- Is my aim in ministry to promote my own reputation or to enrich myself financially? Promoting self through ministry is the sin of crass professionalism. Pastors guilty of this are only hirelings, not true shepherds. Richard Sibbes (1577–1635) wrote, And especially ministers, their aim it should not be for the fleece, it should not be to gain respect, or any advantage to themselves to bestow some spiritual good thing. As the apostles saith, “To bestow some good things upon you” (Rom. 1:11), some grace, as he calls it. This should be their aim, not to receive good from them, so much as to do them good. Ministers are fathers, they should have that tender disposition.16Richard Sibbes, “Commentary on II Corinthians,” in The Works of Richard Sibbes (Edinburgh: James Nichol, 1860), 330.
- Am I envious of the success of other pastors and their ministries? In a funeral sermon for his friend and colleague Richard Fairclough (1621–1682), John Howe (1630–1705) issued a warning to all preachers of the gospel when contemplating the success of their colleagues: How horrid would it be, should we behold with envy what we are to suppose [is] done out of love and good-will! They are great admirers of themselves, and lovers of some interest of their own more than his, that cannot endure to see his work done by other hands than theirs; or that have nothing of that disposition in them which those words express, “Let him increase, and me decrease.”17John Howe, “A Funeral Sermon for Mr. Richard Fairclough,” in The Works of John Howe (Ligonier, Pa.: Soli Deo Gloria, 1990), 3:394.
- Do I look beyond the felt needs of people and the day-to-day activities of ministry toward a higher purpose? When writing about the Christian’s labor and reward, William Gurnall (1616–1679) argued that pastors should always be mindful of their chief end in life: If I aim at the comfort and relief of a poor man’s necessity in my alms (which I may and ought to do), yet if this is the highest I look, and my eye does not pass beyond this to the glory of God, it becomes unacceptable. A man may lose the prize by shooting short as well as wide of the mark. Now how hard is it to keep our eye fixed on this ultimate end? Truly, even as hard as to keep our eye fixed on a single object through an optic glass, held by trembling hand.18William Gurnall, The Christian’s Labor and Reward (Morgan, Pa.: Soli Deo Gloria, 2004), 11. Gurnall’s observation is painfully accurate. Given our weakness and infirmity as mere men, it is difficult for us to keep our eye fixed on the ultimate purpose of our lives and ministries: the glory of God. We keep our eyes fixed on the glory of God only with the aid of “an optic glass, held by trembling hands.” Think of the chaotic result of a novice videographer who can’t keep his camera steady! The next two chapters will show us how the Holy Spirit clarified the vision and steadied the grip of the Puritans.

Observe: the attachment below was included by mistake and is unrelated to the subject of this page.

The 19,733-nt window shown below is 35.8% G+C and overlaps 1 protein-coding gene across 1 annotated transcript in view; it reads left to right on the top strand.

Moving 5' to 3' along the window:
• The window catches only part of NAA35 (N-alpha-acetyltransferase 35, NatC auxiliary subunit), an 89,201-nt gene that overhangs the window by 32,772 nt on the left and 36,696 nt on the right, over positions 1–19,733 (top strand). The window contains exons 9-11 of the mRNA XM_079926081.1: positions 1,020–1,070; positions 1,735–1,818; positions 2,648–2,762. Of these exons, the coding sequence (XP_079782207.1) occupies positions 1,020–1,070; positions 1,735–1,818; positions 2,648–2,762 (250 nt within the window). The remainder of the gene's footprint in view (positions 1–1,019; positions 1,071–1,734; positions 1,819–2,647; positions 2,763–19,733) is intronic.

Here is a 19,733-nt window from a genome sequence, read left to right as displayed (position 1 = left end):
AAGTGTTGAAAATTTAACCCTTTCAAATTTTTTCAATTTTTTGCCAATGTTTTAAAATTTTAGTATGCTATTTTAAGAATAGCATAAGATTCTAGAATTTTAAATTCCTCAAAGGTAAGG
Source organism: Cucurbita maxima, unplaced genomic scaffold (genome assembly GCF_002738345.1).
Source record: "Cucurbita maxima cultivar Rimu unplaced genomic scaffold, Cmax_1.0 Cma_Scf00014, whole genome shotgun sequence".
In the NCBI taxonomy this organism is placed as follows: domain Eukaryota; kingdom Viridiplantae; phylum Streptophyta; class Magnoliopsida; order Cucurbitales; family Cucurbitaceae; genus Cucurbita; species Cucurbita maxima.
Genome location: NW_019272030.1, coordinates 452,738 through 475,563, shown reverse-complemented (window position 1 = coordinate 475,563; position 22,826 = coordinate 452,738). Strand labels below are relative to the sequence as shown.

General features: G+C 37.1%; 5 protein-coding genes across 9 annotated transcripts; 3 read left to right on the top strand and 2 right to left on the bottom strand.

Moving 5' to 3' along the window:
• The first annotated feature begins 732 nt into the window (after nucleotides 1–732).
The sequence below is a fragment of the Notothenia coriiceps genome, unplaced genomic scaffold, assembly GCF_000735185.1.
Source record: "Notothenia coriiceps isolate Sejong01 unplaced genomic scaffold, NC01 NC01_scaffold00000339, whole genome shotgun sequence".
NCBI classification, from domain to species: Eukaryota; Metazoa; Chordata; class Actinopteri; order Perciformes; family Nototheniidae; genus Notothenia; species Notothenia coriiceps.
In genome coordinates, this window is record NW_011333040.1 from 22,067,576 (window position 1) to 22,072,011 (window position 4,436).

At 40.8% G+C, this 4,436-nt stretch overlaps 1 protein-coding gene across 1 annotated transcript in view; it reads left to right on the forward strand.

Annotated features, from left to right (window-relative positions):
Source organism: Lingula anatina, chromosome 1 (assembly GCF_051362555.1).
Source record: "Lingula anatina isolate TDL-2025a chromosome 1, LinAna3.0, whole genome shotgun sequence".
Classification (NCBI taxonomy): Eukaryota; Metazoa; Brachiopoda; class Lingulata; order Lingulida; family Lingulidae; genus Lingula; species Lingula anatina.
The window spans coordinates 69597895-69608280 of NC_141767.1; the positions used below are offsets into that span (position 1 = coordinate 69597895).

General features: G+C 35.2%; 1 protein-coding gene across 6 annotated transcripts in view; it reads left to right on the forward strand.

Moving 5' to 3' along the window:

Ask the Spirit for the Fire of Love
As ministers of the gospel, we have a high calling to fulfill and only a short time to do it. We cannot afford to waste precious time in idleness or unproductive activity. The glory of God and the welfare of immortal souls hang in the balance every hour. John Reynolds (1667–1727) wrote, “O what a world of good may we all do, if we had the true zeal of God! How many occasions and opportunities are put into our hands every day (in what condition and circumstances soever we are) which, if we were acted by this principle, would render us great benefactors to mankind, by discouraging vice and impiety, and promoting virtue and goodness in the world?” He concluded, “Let us ardently love the Lord Jesus, and the affairs of His redemption and glory! Let us be serious and diligent in all the offices of a truly sacred zeal!19John Reynolds, Zeal a Virtue: or, A Discourse Concerning Sacred Zeal (London: John Clark, 1716), 184–85.
Before reading any further, we recommend that you pause for prayer. John Preston (1587–1628) wrote, “The love of God is peculiarly the work of the Holy Ghost…. Therefore the way to get it is earnestly to pray…. We are no more able to love the Lord than cold water is able to heat itself…so the Holy Ghost must breed that fire of love in us, it must be kindled from heaven, or else we shall never have it.”20John Preston, The Breastplate of Faith and Love, 2 vols. in one (1634; facsimile repr., Edinburgh: Banner of Truth, 1979), 2:50.
Stop right where you are, and call upon the Lord to inflame your heart with love for Him and zeal for His glory. Christ assures us that the Father will give the Holy Spirit to His children if they ask (Luke 11:13). So in the name of the Son (John 16:23, 24), ask the Father to fill you with joy and peace in believing so that you may bound in hope, through the power of the Holy Ghost (Rom. 15:13); specifically, to shed His love abroad in your heart through the Spirit (Rom. 5:5), to strengthen you by His Spirit in the inner man (Eph. 3:16), and to make your life and ministry bear much fruit, that He may be glorified in you (John 15:8).
Encouragement for Today’s Pastors
Joel R. Beeke and Terry Slachter